BLACKFOOT — The final hazing case involving five former Blackfoot High School athletes is now closed. Tuesday, Anthony Clarke signed a binding written plea agreement through his attorney. In this plea agreement, Clarke pled guilty to a misdemeanor disturbing the peace.
Magistrate Judge Charles Roos gave Clarke a withheld judgment and court probation for one year.
Under this plea agreement, Clarke was fined $500. He must pay court costs that total $137.50. Judge Roos suspended $500.
He was sentenced to serve 30 days in jail with 29 days suspended. He is to complete the 24 hours in jail within 90 days.
In the agreement, Clarke must also complete 100 hours of community service. Clarke's attorney said he has already completed this requirement. Clarke has until Dec. 31, 2011, to show proof to the court that he has completed the community service.
If Clarke successfully completes probation, he will be discharged from probation and the charge against him will be dismissed. Probation will be terminated on Oct. 11, 2012.
Two charges of battery and two charges of false imprisonment were dismissed on a motion from the prosecutor.
Clarke's trial was vacated due to the plea and sentence, which were done in abstentia with the approval of the victims. Defense attorney Dean Brandstetter represented Clarke in court because Clarke is now attending school at Carroll College in Helena, Mont.
Last year, Clarke red-shirted on the Boise State University football team. His name was removed from the BSU football roster this year.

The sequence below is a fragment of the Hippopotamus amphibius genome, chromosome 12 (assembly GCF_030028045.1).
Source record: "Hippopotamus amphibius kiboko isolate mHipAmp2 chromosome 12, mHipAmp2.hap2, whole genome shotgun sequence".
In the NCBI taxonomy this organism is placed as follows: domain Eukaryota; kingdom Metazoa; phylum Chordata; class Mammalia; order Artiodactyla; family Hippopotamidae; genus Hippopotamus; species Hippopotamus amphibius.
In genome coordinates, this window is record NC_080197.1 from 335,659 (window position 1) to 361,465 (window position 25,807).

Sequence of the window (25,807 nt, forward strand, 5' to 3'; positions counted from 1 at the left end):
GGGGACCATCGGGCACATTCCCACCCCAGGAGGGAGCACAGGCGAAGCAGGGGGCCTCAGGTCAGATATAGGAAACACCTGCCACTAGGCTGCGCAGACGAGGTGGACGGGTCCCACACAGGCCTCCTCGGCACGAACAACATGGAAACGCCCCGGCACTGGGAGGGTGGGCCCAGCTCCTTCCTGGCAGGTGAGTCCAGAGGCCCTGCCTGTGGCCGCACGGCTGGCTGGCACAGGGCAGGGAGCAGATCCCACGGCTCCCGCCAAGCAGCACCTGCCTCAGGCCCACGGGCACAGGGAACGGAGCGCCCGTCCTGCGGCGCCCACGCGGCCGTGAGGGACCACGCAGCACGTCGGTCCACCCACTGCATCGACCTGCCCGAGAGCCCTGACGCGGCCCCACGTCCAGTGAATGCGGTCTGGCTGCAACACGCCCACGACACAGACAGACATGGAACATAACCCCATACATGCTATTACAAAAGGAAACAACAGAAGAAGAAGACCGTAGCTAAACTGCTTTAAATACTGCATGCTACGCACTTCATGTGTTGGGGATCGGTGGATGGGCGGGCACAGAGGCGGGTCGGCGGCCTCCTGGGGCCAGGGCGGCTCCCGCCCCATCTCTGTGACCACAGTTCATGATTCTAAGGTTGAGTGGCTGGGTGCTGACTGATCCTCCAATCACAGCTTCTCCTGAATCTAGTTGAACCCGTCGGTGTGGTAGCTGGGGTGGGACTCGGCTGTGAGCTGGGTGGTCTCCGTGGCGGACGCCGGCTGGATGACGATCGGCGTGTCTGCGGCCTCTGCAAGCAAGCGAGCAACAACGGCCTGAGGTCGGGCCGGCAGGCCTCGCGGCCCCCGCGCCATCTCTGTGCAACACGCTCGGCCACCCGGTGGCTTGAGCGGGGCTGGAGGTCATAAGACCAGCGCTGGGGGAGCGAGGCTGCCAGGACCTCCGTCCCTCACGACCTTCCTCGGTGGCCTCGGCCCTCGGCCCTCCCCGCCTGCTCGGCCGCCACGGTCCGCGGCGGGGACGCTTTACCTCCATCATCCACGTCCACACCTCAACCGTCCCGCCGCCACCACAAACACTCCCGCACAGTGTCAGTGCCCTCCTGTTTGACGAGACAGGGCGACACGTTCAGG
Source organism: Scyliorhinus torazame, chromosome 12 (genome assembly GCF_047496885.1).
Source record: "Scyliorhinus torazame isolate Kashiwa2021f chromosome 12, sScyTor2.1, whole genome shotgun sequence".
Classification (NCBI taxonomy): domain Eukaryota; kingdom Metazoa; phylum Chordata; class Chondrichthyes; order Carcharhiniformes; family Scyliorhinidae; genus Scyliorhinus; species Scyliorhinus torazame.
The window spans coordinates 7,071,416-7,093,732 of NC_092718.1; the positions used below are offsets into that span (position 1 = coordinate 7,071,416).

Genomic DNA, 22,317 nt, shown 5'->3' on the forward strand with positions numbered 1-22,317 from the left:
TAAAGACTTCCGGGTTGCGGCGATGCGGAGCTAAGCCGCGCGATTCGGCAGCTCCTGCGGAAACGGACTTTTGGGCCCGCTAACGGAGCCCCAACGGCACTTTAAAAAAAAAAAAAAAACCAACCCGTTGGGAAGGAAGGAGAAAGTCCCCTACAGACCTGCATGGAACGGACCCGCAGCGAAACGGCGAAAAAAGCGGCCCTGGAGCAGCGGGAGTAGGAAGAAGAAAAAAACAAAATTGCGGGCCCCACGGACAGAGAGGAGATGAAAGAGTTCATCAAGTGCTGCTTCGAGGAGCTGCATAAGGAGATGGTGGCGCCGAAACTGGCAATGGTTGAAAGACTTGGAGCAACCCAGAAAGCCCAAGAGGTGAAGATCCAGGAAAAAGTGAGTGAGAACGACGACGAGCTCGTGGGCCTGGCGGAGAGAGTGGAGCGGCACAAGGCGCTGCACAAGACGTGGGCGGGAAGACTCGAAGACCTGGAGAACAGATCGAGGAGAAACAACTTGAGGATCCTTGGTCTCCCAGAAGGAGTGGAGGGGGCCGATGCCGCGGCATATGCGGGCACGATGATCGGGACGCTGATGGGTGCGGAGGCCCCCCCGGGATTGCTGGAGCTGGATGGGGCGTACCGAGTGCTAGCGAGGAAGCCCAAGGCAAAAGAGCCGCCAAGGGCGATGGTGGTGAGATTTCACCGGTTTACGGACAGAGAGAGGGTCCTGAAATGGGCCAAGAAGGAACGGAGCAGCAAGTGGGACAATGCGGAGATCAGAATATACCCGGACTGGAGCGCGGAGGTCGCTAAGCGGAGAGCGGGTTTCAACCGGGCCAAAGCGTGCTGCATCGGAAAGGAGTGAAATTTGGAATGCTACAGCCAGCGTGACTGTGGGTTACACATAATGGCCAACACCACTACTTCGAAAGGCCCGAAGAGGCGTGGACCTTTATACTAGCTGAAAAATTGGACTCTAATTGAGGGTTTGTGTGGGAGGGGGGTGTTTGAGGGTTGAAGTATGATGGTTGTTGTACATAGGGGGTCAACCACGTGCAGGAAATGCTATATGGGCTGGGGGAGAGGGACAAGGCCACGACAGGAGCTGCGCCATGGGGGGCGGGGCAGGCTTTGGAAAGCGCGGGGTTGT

This is the last case involving five former Blackfoot High School students who faced various charges from hazing incidents that occurred between Dec. 2, 2009, and Feb. 28, 2010, while they were members of the high school basketball team.
Besides, Clarke, defendants Nathan Walker and Logan Chidester pled guilty to two counts of misdemeanor disturbing the peace in March 2011. Defendant Tyson Katseanes pled guilty to one count of principal to battery in December 2010.
Chief Deputy Prosecuting Attorney Randy Smith said Walker and Chidester were ordered to do 100 hours of community service; Katseanes was ordered to do 40 hours.
"These sentences reflect our interpretation of the level of culpability," Smith said.
The fifth defendant, a juvenile, was acquitted of all charges in February by Judge Roos following a juvenile evidentiary hearing.
"This has been an extraordinary strain and taken a huge toll on everyone involved—defendants, victims, families, friends," said Bingham County Prosecuting Attorney Scott Andrew.
"We feel this [plea agreement] is in the best interest for everyone; it is within the spectrum of responsibility of the defendants," said Andrew. "[This decision] will bring final closure and help people move on."